JEFFERSON CITY — A state lawmaker and local officials are “baffled” by Gov. Mike Parson’s decision to slash $300,000 from the state budget for a program designed to fight a surge of child sex abuse in Lincoln County.
Rep. Randy Pietzman, R-Troy, said the budget is flush with cash, meaning cutting the money doesn’t make sense from a fiscal management standpoint.
He said he called the governor’s office before the official action took place last week after hearing the money might be in danger.
“I begged him. I told them the budget is fat with money. We’ve got a problem here and we have a plan to address it,” Pietzman said.
Cheri Winchester, executive director of the Lincoln County Resource Board, which supported Pietzman’s effort to get the money inserted into the spending plan, said she was shocked at Parson’s action.
“I can’t make sense of it just knowing his background as a law enforcement officer, being a father and a grandfather. These are Missouri kids who are being hurt and abused,” Winchester said. “I feel like it’s a sucker punch. I’m still quite baffled. I don’t understand.”
In signing the budget last week, Parson vetoed $155 million from the $35 billion spending blueprint, including the money for a pilot program designed to help children who may be victims of sex offenders in Lincoln County, which is north of St. Charles County on the edge of the St. Louis metropolitan area.
The $300,000 would have paid for additional investigators, an additional prosecutor and support staff to address a growing number of sex offenders who live in the county.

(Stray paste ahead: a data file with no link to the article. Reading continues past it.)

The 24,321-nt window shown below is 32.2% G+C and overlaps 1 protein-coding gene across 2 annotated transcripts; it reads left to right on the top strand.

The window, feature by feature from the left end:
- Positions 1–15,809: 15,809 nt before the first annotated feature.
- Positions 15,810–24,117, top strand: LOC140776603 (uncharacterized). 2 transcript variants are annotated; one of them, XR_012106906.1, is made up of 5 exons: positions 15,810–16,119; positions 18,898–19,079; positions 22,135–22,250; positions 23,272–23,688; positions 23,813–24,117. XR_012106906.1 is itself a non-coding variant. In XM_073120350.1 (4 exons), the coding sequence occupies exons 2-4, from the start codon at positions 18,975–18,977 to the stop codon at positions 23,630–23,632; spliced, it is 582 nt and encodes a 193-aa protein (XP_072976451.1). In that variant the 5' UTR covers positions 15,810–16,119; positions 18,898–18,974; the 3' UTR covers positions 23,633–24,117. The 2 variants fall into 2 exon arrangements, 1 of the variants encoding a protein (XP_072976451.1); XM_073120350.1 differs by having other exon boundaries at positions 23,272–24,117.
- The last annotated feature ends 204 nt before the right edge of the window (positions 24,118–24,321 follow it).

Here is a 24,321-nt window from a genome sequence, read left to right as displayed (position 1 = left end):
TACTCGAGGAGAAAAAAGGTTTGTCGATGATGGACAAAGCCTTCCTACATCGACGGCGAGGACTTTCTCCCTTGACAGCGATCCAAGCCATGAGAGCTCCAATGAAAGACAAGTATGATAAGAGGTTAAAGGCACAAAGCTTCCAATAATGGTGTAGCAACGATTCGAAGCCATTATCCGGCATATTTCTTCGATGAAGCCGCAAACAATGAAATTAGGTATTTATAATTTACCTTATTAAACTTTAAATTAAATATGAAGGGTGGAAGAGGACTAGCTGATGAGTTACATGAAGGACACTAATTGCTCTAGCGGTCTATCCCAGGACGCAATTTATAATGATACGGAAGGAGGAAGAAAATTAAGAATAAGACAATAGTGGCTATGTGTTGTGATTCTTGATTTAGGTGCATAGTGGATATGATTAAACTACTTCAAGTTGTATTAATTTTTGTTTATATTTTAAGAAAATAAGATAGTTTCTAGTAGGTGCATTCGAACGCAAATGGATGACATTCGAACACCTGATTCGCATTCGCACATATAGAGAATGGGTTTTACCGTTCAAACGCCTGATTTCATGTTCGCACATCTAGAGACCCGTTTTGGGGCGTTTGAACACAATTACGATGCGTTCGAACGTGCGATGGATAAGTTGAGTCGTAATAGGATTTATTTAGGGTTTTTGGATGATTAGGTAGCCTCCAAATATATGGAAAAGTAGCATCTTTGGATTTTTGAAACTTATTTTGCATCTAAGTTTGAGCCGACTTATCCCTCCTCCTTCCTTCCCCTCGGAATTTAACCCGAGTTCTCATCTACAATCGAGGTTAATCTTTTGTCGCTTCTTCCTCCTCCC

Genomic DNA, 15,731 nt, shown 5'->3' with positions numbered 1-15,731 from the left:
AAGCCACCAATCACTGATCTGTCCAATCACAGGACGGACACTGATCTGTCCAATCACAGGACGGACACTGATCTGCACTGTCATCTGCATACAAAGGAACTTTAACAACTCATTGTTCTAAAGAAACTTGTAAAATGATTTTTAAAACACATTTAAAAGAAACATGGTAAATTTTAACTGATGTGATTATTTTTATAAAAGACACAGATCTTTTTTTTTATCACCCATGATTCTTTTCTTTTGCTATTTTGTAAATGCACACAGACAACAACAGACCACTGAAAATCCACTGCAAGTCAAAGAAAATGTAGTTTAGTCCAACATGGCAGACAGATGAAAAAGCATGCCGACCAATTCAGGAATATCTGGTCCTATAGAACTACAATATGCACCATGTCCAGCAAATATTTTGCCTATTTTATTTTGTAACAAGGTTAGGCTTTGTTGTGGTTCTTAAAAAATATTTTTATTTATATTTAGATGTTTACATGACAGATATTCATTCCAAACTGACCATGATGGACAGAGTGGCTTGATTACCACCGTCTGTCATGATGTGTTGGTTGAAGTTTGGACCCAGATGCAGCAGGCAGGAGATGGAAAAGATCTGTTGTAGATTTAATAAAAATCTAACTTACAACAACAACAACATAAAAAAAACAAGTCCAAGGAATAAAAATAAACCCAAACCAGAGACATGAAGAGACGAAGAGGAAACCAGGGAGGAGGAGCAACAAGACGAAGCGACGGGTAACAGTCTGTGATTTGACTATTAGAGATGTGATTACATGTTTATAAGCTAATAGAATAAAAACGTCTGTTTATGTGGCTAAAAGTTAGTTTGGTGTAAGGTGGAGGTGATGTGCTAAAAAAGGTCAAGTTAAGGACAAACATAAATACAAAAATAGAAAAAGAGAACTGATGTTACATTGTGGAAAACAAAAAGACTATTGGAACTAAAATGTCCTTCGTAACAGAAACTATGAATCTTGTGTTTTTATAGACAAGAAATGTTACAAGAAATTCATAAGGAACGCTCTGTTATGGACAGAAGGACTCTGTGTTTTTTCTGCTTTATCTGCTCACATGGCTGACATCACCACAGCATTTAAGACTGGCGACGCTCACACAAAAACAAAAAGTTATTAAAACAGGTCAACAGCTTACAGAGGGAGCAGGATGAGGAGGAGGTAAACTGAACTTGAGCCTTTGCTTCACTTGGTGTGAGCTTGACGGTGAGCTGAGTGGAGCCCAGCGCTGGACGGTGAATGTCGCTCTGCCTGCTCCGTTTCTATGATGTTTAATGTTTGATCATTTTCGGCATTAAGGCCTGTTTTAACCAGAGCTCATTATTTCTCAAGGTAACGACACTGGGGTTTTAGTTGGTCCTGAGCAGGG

In his veto message, Parson, a Republican who once served as a county sheriff, said the spending was not necessary.
“This item was not part of my budget recommendations. Additionally, it is an earmark for the benefit of a single county,” the governor wrote.
It is not uncommon, however, for the Legislature to insert money into the budget that will benefit a specific city or county.
The budget he signed, for example, includes money for literacy programs in St. Louis and St. Joseph and a Route 66 festival in Springfield.
A Parson spokeswoman did not respond to a request for comment.
Pietzman said he believes more sex offenders are coming to Lincoln County because of state laws restricting how close they can live to schools, day cares and parks.
In St. Charles and St. Louis counties, denser populations mean there are fewer places for sex offenders to live.
Winchester said Lincoln County had 681 reported incidents of child abuse and neglect in 2019, a 9.3% increase from 2011.
‘We’ve got to start somewhere’
According to the Missouri Department of Social Services, the number of substantiated cases of abuse and neglect increased to include 6.3 substantiated cases for every 1,000 children, which is the highest rate in the state.
Pietzman said his concerns about children being targeted was one of the main reasons he ran for office.
“We were trying to come up with some sort of a plan. We’ve got to start somewhere,” he said.
Parson’s veto came as the state ended the fiscal year on June 30 with record revenue. The state budget office shows Missouri topped $11.2 billion in net general revenue, which is up by more than 25% over last year and nearly $2 billion over what was collected in 2019.
Individual income taxes, which comprise the largest share of Missouri’s revenue, were up more than 28% in 2021. Sales tax collections were up 6.7%.
Pietzman said he is not sure if he will press his colleagues in the Legislature to reverse the governor’s action when they reconvene in September for their annual veto session.
But he said he thinks he’d be successful if he did.
“I think we can override the veto,” Pietzman said.
In the meantime, Winchester said the next steps for the local effort have not been determined.
But, she added, “We aren’t going to stop or delay our efforts to protect our kids.”
The legislation is House Bill 11.